In this post, I want to try something different. About five years ago, I posted a reflection post about my learning experiences in Latin, on Facebook, read only by my friends. As The Language Closet developed and became the main repository of my personal reflections, I want to revisit this post, and to dissect what I got wrong about the language, now five years on.
The Original Post
Well, well. French, Spanish, Italian, Portuguese, Romanian etc. These languages all sound familiar to most, but what gave rise to these languages which are so well known today? Through linguistic history, these Romance languages are found to evolve from a branch of Latin called vulgar (vulgus – mob) Latin.
Latin pronunciation is rather straight forward, since it follows the Latin alphabet which we are so familiar with. Also, the pronunciation is regular enough such that hardly any confusion can arise.
The interesting part comes to the vocabulary. Take “audio” and “video” for example. While they are English words, these words stemmed from Latin, meaning “I hear” and “I see”. I kinda compared the vocabulary in the Romance languages and English with Latin and found a sizable portion of borrowed or derived words from Latin in the Romance languages and English. The vocabulary of Latin, I’d say, it is “quite easy” to pick up because of this fact.
The grammar is the killer part. With 6 noun cases, 3 genders and 5 declensions, the nouns alone can be quite hard to pick up. The adjectives also decline, based on number, gender and case. The verbs may be quite manageable like how it is in the Romance languages, but it is the subjunctive mood that would be difficult to understand to learners (like how it is in French and Spanish). I note the SOV sentence structure of Latin, in contrast with the SVO sentence structure of the Romance languages, despite them being very closely related to Latin.
In short, Latin is the root of the tree of Romance languages we see, hear and speak today. It may be hardly spoken by anyone now, but it is a language worth learning if you’re interested in classical writings, or scientific writings of the 17th-18th century, when Latin was the lingua franca of the scientific world back then.
What I Got Wrong — Latin Sounds
While it is generally true that the modern Romance languages did originate and diverge from Vulgar Latin, working our way to figure out how Latin originally sounded like was a more complicated affair. For one, the Roman Empire as we know it lasted for more than 1000 years. It is long enough for the language to evolve, change and branch off into new variants, dialects or languages. The language norms, sounds and writing could also have changed during this period, yet only leaving us with the texts and inscriptions to work with, from Old Latin to Vulgar Latin. The way linguists reconstruct Latin phonology extends far beyond reading the texts from antiquity, or examining the existing languages that have evolved from this. All of these would have been made simpler if recording devices were around during the time of the Romans, but sadly the first microphones were invented in the late 19-century, and so we would have to make do with the texts we have.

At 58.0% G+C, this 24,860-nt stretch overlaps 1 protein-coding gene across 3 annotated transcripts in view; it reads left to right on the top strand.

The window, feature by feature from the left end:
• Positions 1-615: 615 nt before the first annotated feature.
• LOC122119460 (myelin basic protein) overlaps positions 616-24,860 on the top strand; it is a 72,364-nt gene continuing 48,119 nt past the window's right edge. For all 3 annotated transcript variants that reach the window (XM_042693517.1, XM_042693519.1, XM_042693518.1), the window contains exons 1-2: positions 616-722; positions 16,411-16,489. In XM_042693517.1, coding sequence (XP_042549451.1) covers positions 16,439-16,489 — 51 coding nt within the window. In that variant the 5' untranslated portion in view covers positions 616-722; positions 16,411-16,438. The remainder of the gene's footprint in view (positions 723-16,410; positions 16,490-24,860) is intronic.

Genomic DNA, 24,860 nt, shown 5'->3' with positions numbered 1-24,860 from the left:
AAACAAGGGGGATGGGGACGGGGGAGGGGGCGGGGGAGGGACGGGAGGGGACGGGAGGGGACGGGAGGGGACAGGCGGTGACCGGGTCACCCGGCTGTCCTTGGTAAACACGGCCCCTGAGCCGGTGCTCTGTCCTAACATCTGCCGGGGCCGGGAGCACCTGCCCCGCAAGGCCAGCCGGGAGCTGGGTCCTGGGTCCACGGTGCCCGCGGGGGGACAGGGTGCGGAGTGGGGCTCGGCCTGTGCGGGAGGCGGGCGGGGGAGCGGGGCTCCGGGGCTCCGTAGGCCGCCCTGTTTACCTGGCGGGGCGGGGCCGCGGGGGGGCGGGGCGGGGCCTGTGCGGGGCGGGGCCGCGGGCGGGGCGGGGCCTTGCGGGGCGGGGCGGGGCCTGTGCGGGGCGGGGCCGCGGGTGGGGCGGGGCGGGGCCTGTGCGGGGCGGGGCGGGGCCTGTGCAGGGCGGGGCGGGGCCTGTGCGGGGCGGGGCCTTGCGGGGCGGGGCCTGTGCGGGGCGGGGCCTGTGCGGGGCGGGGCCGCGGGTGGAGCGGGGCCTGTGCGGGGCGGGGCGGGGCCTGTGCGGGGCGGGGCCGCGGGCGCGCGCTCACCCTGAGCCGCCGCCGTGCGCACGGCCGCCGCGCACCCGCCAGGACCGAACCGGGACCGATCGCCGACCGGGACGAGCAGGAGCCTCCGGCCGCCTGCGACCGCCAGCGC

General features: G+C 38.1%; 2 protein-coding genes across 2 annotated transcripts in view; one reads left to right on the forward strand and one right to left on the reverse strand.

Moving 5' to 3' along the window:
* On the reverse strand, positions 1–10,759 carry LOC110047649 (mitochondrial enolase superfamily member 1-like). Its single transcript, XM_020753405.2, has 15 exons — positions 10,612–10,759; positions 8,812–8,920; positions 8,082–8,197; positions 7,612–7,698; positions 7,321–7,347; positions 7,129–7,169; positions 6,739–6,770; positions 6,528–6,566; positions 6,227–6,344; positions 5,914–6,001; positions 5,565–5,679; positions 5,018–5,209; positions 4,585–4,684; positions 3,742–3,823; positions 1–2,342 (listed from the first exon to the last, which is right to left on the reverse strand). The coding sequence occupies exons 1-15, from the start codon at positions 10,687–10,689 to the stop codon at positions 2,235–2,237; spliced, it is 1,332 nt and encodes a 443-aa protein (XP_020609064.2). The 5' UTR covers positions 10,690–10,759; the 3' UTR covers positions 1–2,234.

One of the key pieces of evidence we have is the meter system used in Latin poetry. The meter, the basic rhythmic structure of verses, are often employed in these poems, which have inherited the verse structures from Greek in Roman times. These meters can often dictate vowel length, stress, and rhythms when one is verbalising the Latin verses. Notations were used to distinguish certain elements in Latin prosody, which gives us a bit of insight in the possible pronunciations of classical Latin. In prosody, the study of Latin poetry and laws of the meter, these notations are very often used:
- — for long syllable or long element
- u for short syllable or short element
- ῡ for brevis in longo
- | for end of foot
- ‖ main caesura
The caesura is defined as the break between words within a metrical foot, where the foot is the basic repeating rhythmic unit that forms part of the line or verse in the poem. Putting all these together, we find that the meter in the Aeneid, Virgil’s epic poem, is shown as such:
- u u| - u u| -|| -| - -| - u u |- - Ărmă vĭ-rŭmquĕ că-nō, Trō-iae quī prīmŭs ăb ōrīs - u u|- -| - || u u| - -| - u u| - - Ītălĭ-ǎm fā-tō prŏfŭ-gŭs Lā-vīniăquĕ vēnĭt
Elisions, where the vowel at the end of the word does not count as a syllable if the following word begins with a vowel or an ‘h’, are occasionally found in Latin poetry as well. This results in reading “Phyllida amo ante alias” reads “Phyllid’ am’ ant’ alias“. Curiously, a word ending in vowel and ‘m’ is also elided, making “nec durum in pectore ferrum” read as “nec dur’ in pectore ferrum“. This is just one of the pieces that linguists used to put together how Latin might have sounded like.